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More Progress In Iraq

President George W. Bush said he has dispatched General George Casey, the top U.S. commander in Iraq, and General John Abizaid, the commander of U.S. Central Command, to brief members of Congress on operations in Iraq:

“The support of Congress for our troops and our mission is important and Americans need to know about the gains we have made in recent weeks and months, they need to know the way we’re adapting our tactics, and the way we’re changing our strategies to meet the needs on the ground.”

Mr. Bush said that the growing size and capability of the Iraqi security forces are helping the U.S.–led coalition address a challenge that has existed since the beginning of the war:

“[I]t used to be after we cleared the terrorists out of a city, there wasn't enough qualified Iraqi troops to maintain control, so when we left to conduct other missions, the terrorists would move back in. Now, the increasing number of more capable Iraqi troops has allowed us to better hold on to the cities we have taken from the terrorists. The Iraqi troops know their people, they know their language, and they know who the terrorists are. By leaving Iraqi units in the cities we've cleared out, we can keep the cities safe while we move on to hunt down the terrorists in other parts of the country.”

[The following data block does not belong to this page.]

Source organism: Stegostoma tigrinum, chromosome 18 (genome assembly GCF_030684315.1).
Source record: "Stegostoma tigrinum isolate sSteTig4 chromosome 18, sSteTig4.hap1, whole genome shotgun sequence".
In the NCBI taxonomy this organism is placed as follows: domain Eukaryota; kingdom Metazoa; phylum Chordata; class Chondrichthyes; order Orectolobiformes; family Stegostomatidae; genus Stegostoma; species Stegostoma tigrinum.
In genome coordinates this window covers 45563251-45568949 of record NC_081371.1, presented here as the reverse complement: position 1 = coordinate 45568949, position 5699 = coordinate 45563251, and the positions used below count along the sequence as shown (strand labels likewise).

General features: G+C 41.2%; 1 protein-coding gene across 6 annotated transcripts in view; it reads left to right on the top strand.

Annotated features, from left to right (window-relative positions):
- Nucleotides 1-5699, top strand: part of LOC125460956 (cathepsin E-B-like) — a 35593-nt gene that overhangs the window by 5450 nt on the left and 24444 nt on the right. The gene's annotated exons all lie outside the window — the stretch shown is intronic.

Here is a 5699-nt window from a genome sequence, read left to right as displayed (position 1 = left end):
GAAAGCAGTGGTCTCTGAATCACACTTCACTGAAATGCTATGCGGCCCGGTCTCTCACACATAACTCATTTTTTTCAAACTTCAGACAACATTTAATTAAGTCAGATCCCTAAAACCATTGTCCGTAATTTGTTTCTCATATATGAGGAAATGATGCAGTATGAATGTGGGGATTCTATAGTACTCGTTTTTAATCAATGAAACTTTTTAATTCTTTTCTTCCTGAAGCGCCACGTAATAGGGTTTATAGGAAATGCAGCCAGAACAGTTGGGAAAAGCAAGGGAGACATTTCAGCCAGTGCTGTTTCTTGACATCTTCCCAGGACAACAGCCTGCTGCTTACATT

Mr. Bush said that more than one hundred Iraqi battalions are now operating throughout Iraq:

“Our commanders report that the Iraqi forces are operating with increasing effectiveness. As Iraqi forces show they're capable of keeping the terrorists out, they're earning the trust and confidence of the Iraqi people, which ensures the success of a free and democratic Iraq.”

On October 15th, the Iraqis will vote on a draft constitution. Mr. Bush said that the Iraqis want to be free, and they proved that when they voted to elect a new government earlier this year in the face of violence and threats. “[T]he terrorists," said President Bush, "are going to fail.”

The preceding was an editorial reflecting the views of the United States Government.